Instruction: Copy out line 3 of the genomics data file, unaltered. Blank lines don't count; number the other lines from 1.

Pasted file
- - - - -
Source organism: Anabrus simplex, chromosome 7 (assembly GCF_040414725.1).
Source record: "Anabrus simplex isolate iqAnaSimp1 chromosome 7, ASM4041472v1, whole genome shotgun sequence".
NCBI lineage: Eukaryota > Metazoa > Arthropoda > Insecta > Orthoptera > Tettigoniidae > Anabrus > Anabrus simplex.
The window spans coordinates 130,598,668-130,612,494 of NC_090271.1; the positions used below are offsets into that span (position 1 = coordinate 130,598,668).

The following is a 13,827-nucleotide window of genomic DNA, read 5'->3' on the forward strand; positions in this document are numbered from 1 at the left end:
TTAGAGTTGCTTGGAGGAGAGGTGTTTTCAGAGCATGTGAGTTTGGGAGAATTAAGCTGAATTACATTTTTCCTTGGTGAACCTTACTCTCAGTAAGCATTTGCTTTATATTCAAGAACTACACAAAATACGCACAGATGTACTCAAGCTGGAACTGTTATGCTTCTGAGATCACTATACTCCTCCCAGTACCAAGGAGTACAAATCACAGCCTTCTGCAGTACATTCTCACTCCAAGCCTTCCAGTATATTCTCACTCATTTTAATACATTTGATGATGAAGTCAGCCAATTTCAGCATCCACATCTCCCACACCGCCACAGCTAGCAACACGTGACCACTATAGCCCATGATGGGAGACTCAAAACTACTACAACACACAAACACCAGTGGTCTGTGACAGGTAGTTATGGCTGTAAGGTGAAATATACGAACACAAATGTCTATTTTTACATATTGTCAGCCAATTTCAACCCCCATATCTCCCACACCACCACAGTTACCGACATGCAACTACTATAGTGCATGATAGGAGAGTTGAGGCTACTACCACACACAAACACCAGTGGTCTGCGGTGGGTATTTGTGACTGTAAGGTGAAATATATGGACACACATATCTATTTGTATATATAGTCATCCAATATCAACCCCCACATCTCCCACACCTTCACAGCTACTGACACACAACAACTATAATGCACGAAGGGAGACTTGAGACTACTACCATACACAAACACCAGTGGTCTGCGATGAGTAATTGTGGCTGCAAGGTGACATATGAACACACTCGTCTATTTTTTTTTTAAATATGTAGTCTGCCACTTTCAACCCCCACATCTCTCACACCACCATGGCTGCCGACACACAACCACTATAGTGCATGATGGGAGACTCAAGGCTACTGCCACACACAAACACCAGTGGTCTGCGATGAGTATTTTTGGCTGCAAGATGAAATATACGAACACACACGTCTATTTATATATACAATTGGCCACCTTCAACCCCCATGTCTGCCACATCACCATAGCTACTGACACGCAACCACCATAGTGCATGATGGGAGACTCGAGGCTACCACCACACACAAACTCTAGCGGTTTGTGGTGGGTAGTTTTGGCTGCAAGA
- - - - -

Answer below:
NCBI lineage: Eukaryota > Metazoa > Arthropoda > Insecta > Orthoptera > Tettigoniidae > Anabrus > Anabrus simplex.